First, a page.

Globalization, Democracy, and Social Change in the Americas|
Spring 2011 not offered
AMST 263, LAST 250|
|Certificates: Civic Engagement, International Relations|
This course will examine various perspectives on the relationship between globalization and democracy in Latin America and the Caribbean. Among the central questions we will try to answer are: What is the meaning of democracy when, in the context of a hierarchical global economic system, the ability of citizens of less developed or less powerful nation-states to determine the agenda of their nation-states is usurped by social actors (governments, international organizations, or multinational corporations) who are neither citizens nor accountable to the demos of those nation-states? And what are the limits of such practices on the ability of the citizens of the regional countries to effect social change to deal with social injustices and the inequalities between rich and poor countries, and rich and poor classes? We will consider these issues by looking at several case studies.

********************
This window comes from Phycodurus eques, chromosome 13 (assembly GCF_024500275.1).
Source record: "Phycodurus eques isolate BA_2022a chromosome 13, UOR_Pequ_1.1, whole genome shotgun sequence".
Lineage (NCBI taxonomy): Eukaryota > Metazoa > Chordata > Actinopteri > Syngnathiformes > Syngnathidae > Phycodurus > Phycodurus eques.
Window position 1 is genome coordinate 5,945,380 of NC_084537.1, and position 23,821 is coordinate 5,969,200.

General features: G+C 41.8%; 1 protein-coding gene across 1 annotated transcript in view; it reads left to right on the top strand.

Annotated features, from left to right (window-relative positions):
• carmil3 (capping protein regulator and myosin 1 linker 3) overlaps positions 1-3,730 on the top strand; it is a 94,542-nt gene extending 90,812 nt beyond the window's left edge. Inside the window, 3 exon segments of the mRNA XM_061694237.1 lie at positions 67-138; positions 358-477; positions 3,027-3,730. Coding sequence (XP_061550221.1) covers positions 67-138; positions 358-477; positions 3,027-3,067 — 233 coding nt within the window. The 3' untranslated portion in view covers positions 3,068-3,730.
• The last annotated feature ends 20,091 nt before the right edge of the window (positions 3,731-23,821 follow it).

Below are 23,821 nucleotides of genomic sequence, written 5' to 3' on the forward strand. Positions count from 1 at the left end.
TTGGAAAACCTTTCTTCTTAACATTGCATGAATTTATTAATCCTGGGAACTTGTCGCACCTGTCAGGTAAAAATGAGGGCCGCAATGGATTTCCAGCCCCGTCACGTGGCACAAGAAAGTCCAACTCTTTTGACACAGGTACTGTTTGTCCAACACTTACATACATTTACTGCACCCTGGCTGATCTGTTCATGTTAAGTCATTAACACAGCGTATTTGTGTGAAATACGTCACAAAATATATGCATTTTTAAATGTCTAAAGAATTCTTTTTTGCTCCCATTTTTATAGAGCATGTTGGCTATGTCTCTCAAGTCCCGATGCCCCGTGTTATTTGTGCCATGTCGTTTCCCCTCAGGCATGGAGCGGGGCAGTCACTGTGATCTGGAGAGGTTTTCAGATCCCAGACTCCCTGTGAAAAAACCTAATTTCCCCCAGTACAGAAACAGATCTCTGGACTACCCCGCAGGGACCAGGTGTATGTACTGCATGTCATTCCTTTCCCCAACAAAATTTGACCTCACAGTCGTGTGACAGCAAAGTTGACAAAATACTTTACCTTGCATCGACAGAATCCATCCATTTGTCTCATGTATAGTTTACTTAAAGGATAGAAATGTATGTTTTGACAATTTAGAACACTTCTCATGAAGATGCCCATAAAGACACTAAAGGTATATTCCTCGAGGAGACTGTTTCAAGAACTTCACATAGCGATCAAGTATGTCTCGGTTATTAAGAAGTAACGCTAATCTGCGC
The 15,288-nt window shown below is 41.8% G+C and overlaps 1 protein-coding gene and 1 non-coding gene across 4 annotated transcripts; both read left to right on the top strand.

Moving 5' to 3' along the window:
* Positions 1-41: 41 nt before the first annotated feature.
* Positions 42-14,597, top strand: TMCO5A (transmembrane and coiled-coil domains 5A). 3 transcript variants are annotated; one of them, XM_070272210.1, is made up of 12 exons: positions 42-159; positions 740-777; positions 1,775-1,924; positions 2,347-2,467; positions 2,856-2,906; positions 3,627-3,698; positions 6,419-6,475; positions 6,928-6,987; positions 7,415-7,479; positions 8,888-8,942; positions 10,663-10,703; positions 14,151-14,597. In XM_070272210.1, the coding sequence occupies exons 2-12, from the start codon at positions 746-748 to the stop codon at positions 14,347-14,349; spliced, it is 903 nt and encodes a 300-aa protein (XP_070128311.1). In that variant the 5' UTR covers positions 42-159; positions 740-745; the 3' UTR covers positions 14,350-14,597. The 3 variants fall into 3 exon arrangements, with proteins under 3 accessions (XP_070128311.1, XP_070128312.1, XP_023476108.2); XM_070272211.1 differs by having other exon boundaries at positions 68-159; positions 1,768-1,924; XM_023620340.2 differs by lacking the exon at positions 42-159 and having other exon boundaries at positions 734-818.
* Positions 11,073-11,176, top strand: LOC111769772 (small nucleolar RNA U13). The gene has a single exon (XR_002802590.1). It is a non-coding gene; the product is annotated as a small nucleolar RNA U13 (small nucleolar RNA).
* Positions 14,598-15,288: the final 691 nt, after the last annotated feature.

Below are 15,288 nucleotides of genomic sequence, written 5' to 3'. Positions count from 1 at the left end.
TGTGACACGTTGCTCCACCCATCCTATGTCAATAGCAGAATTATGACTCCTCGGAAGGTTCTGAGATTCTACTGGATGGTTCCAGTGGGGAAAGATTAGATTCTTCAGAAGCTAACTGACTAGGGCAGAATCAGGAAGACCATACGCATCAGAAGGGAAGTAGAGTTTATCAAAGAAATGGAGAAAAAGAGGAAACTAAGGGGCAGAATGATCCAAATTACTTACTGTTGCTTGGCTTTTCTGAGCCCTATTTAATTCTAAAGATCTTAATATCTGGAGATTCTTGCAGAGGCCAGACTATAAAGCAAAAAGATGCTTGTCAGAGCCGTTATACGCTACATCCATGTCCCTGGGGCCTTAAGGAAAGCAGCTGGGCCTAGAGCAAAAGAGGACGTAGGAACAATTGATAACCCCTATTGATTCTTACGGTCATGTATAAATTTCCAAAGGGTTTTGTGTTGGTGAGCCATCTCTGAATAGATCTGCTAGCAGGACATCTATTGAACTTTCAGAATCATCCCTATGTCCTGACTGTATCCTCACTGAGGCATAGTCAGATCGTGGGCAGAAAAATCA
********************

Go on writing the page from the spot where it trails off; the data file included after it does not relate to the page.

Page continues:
||Gen Ed Area Dept:
|Course Format: Lecture / Discussion||Grading Mode: Graded|
||Prerequisites: SOC151 OR SOC152
||Fulfills a Major Requirement for: (LAST)
Selected readings by David Held, Ronaldo Munck, Fred Halliday, Joseph Stiglitz, Immanuel Wallerstein, Barbara Stallings, Dietrich Rueschemeyer, John Stevens, and Evelyne Huber Stephens, Adam Przeworski, and Duncan Green, as well as readings on several countries in the Caribbean and Latin America.
|Examinations and Assignments: |
Three 8 page take-home essays, or one take-home essay and a 12-15 page research paper.
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